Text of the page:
How to convince customers to buy what you’re selling — even if you’re the “little guy”

Often a company uses dealers or resellers to get their products to market. Enabling the seller in this situation means influencing someone who does not work for you to deliver your message and sell your product. This makes it more complex for the person responsible for supporting the sales team. Continental Tire has found a way to engage their dealers. Read more

Delivering and measuring customer service: This isn’t rocket science!

Sales professionals are unique animals, but typically very competitive and passionate about their roles in organizations. They impart insights to potential customers and steer the prospect towards a decision in favor of their employer. Read more

New Sales Enablement Ideas – SAVO’s AMPs, Part 8 – First-Line Sales Leadership

The first-line sales manager arguably has the most important role in any organization. Key performance indicators such as percent to plan, growth, close ratios and employee engagement can almost always be linked to the leadership, coaching and mentoring provided by the sales manager. Read more

Failing Forward Step Five: Why

Specific tools for performing root-cause analysis can be applied to get past the symptom and focus on the disease. The root-cause analysis concept originated in manufacturing and is often referred to as “the five whys” because Toyota discovered that, on average, it took on average of five “whys” to get to the root cause. Read more

Failing Forward Step Four: Let Go and Move On

Conscientious professionals always want to learn more, but the amount of useful knowledge that can be gleaned from revisiting the same ground over again diminishes after a certain point. Strong leaders know when to stop. It will be easier to move on if the analytical work of figuring out what happened and the follow-up work of changing whatever needs improvement are completed. Read more

Failing Forward Step Three: Take Action

The next in our series (see below for links to previous posts) builds on the work entailed in Steps One and Two, and is demanding on many levels. Yet it is not worth doing unless the organization is prepared to follow through on the remaining steps. Read more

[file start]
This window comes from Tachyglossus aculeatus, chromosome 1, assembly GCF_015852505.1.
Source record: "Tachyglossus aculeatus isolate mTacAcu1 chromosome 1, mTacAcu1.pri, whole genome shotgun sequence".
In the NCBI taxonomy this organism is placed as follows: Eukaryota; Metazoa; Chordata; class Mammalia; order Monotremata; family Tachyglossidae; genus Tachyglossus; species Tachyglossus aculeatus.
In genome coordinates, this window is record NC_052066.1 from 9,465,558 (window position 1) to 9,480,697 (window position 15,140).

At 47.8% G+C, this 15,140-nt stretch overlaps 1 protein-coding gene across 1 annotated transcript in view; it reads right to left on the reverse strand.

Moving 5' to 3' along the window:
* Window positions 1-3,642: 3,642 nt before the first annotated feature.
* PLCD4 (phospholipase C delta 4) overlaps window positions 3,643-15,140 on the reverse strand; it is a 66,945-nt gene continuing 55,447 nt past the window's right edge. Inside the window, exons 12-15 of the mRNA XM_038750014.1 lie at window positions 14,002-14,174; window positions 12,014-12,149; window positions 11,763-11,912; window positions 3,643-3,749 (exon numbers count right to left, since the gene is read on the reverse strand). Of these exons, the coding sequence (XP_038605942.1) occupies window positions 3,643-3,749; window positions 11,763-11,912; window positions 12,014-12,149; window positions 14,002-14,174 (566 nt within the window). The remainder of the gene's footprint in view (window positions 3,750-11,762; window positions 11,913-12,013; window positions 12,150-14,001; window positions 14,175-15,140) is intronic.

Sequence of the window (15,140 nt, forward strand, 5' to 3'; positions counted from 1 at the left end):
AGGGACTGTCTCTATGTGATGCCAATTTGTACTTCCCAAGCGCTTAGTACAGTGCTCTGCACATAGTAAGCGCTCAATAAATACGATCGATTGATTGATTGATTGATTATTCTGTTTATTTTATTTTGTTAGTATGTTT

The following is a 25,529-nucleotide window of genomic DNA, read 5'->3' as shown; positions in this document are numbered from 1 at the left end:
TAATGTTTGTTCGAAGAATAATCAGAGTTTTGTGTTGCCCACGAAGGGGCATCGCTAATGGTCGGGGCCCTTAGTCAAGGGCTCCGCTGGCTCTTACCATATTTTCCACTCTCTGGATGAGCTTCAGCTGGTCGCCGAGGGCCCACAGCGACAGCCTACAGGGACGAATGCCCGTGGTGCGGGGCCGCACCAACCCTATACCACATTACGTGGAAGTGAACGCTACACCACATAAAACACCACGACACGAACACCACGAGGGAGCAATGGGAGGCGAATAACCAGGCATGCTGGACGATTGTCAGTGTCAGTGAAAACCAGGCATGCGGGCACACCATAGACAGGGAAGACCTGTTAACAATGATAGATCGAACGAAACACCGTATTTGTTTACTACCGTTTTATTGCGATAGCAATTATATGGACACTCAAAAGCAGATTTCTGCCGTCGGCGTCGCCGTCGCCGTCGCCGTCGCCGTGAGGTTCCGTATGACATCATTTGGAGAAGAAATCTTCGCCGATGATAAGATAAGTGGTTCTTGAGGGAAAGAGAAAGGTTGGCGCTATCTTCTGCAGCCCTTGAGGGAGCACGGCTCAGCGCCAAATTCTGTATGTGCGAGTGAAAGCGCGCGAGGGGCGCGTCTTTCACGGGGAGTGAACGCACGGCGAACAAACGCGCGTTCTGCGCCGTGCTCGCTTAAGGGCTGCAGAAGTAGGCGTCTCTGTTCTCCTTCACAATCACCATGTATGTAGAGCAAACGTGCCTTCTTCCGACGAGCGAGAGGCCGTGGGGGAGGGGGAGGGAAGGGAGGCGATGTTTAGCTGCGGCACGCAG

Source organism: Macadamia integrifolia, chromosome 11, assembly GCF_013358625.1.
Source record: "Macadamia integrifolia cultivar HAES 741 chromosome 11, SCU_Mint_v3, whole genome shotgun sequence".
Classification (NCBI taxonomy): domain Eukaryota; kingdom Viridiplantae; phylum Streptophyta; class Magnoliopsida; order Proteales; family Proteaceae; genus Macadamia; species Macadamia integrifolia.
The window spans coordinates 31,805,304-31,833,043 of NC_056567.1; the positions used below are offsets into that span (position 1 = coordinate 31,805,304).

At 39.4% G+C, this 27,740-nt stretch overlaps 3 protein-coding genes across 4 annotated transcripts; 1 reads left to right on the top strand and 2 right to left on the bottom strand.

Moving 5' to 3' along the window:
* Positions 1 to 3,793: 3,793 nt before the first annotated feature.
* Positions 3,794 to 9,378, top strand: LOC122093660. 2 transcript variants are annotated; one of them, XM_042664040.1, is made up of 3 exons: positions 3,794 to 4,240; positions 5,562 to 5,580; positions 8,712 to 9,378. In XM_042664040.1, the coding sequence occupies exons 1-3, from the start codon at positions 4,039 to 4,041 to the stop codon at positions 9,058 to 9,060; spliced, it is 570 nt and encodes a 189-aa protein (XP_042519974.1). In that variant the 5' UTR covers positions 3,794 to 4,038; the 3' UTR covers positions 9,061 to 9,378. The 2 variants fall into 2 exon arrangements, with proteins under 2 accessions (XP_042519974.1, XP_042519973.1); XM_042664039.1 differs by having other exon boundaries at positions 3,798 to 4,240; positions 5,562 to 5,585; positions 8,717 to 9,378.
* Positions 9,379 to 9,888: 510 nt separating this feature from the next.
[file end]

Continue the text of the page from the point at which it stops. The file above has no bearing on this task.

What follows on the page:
Failing Forward Step Two: Determine Causality

In a continuation of a series on learning from failure (start from the beginning), the second step is to determine the underlying reason or reasons for the loss. This means going through the long list of events assembled in Step One and determining which actually caused the loss. Determining causality is not the same as conducting root-cause analysis. Read more

Failing Forward Step One: Find out what happened

In a series of posts, I’m outlining how to learn from a loss. Read part 1, oulining why failure is an effective teacher. Today’s post, detailing step one, finding out what happened, may seem straightforward. In fact, it is an emotionally challenging and intellectually demanding task. The team must dispassionately review the entire history of the procurement. Read more

Failing forward, part 1

No one wants to lose, and no one wants to talk about losing. It is like talking about death. But, failure can be an effective teacher. Many sales are losing sales—a statistical fact that is often ignored. However, this does not mean the participants are losers. Read more

Sales process for the starving masses, part 2

Earlier this week, I described an exercise from Michele Rochon, a business development and marketing professional in the engineering industry designed help instill process into your selling program. This cake-baking exercise provides your sellers a real understanding of how to address customers’ needs and sell successfully. Be sure to read part 1! Read more